Two exhibitions celebrating the centenary of Giacometti's birth examine the fruitful relationships he shared with artists to which he was bonded by blood or everything but

While the Fondazione Mazzotta concentrates on how mountainous terrain shaped the family psyche, his associations with Balthus and Cartier-Bresson are made clear in the European Academy's "Friendship: the only land"


The name Giacometti instantly brings to mind the Swiss painter and sculptor Alberto Giacometti, but as the centenary of his birth approaches, two exhibitions also celebrate the artists who surrounded him: his closest friends and members of his own family.

The Giacometti family comprised five artists in the space of two generations, one of whom is still alive. Giovanni Giacometti was the first, a painter and close friend of Ferdinand Hodler. His sons were the famous Alberto (1901-66), Diego (1902-1985), a sculptor and furniture designer (who designed the furniture in the Musée Picasso in Paris), as well as Alberto’s favourite model, and Bruno (b.1907), an architect who designed the Swiss pavilion at the Venice Biennale. Giovanni’s younger cousin Augusto (1877-1947) was a friend of Max Ernst, mixed with Dadaists at the Cabaret Voltaire in Zurich, and remained an abstract artist all his life.

The exhibition “The Giacometti family: the valley, the world”, at the Fondazione Mazzotta in Milan until 14 May (then at the Städtische Kunsthalle in Manheim from 6 June to 17 September) contains 160 works of art by the five family members. Opening with a painting by Giovanni that was discovered in the attic of a hotel in Engadine, the show includes many works that are being shown for the first time, such as a watercolour of the Lago del Maloja painted by Alberto at the age of fourteen.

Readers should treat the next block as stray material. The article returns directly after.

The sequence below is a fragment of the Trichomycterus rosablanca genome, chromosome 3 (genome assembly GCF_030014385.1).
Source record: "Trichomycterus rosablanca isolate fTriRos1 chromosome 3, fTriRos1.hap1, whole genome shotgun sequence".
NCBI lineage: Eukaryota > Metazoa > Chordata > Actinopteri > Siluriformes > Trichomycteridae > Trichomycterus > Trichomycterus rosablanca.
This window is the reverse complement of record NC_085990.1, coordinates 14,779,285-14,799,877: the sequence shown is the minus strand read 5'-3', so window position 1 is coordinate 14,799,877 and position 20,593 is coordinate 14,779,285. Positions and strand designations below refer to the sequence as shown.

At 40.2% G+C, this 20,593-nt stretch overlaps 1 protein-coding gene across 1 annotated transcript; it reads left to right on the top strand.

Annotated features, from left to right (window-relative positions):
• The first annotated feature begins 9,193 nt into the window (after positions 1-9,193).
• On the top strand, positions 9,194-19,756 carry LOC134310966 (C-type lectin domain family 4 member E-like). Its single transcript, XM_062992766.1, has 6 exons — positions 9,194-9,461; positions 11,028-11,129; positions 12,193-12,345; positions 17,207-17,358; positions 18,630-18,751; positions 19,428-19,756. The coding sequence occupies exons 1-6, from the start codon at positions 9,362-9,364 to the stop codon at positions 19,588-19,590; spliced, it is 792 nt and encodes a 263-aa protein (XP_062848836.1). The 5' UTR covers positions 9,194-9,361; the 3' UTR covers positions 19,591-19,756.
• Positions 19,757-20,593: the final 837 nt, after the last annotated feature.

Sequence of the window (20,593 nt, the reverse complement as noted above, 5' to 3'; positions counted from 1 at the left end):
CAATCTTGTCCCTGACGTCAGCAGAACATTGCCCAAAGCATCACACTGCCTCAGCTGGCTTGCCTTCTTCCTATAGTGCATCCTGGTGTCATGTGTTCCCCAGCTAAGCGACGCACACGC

The Giacometti family was born and bred in Val Bregaglia, between Upper Lombardy and the Engadine. Attracted to the centres of the burgeoning Avant-garde, they travelled the length and breadth of Europe, but always bore the image of the rugged mountains in their minds. According to curator Pietro Bellasi, “the Val Bregaglia remained the centre of the world for them all, with its granite mountains. Both hard and fragile, the mountains are worn away by corrosion, like Alberto’s figures, a metaphor for death, a place where entropy reigns.”

On a more positive note, “Friendship: the only land”, at the European Academy in London until 28 May, celebrates forty years of friendship between Alberto and Diego Giacometti, Balthus, who sketched Giacometti, Henri Cartier-Bresson, who photographed him from 1946 onwards, and the art historian Jean Leymarie, who played an active role in their lives. Fifty-five drawings, sculptures, photographs and texts include previously unseen sculptures by Diego, and texts by Jean Leymarie, which have been translated for the first time.

Leymarie was a director of the Museum of Modern art in Paris, the École du Louvre and the Académie de France in Rome, where he succeeded Balthus. He organised exhibitions on Picasso, Matisse and Braque, as well as on Giacometti and Balthus. “Friendship” concludes with a selection of Magnum photographer Martine Franck’s portraits of Diego Giacometti, Henri Cartier-Bresson and Balthus.

Originally appeared in The Art Newspaper as 'Friends and family'